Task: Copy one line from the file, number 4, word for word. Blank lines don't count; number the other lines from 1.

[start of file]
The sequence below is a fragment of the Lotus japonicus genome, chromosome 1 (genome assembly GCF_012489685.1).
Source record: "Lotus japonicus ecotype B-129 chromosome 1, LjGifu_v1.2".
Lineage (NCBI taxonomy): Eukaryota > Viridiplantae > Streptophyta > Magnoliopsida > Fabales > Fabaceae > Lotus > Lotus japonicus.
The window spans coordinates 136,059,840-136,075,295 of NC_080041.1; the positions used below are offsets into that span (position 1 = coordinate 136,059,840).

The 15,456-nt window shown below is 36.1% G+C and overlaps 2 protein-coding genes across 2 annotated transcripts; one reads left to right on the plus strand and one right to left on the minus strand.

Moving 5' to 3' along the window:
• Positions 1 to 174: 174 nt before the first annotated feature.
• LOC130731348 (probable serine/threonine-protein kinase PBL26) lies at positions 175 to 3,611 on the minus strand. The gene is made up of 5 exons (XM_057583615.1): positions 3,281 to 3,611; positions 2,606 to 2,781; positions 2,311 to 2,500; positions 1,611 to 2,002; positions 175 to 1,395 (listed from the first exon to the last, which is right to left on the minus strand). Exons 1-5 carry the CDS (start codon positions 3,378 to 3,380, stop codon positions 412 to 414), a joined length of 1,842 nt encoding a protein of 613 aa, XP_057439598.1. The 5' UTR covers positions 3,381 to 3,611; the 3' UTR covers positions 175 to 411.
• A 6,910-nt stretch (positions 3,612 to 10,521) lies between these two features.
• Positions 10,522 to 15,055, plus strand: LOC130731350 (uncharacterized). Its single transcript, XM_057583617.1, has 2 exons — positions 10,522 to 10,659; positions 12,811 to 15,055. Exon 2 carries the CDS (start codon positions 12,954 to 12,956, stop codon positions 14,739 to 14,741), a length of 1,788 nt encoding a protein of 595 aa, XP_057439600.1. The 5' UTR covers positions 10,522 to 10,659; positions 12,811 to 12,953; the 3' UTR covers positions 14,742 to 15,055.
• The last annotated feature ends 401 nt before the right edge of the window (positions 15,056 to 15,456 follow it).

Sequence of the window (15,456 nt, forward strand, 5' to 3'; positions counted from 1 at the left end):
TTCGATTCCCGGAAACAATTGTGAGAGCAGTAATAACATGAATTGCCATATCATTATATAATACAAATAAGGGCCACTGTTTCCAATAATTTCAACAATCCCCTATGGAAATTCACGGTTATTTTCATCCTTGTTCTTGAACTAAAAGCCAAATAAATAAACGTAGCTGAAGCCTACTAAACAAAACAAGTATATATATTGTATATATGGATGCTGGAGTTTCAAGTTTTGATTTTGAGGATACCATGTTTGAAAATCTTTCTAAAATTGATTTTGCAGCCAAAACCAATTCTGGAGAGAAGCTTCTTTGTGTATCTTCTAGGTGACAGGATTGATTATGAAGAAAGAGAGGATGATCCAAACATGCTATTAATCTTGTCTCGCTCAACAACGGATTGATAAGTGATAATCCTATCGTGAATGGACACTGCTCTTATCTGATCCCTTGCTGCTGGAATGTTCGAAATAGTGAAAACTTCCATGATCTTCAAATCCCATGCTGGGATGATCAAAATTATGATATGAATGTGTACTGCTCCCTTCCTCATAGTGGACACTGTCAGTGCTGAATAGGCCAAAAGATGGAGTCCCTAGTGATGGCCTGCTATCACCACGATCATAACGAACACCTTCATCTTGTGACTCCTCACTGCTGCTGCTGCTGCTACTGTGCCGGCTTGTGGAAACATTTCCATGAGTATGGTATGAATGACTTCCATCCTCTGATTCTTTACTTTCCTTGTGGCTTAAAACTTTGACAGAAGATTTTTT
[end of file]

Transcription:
The window spans coordinates 136,059,840-136,075,295 of NC_080041.1; the positions used below are offsets into that span (position 1 = coordinate 136,059,840).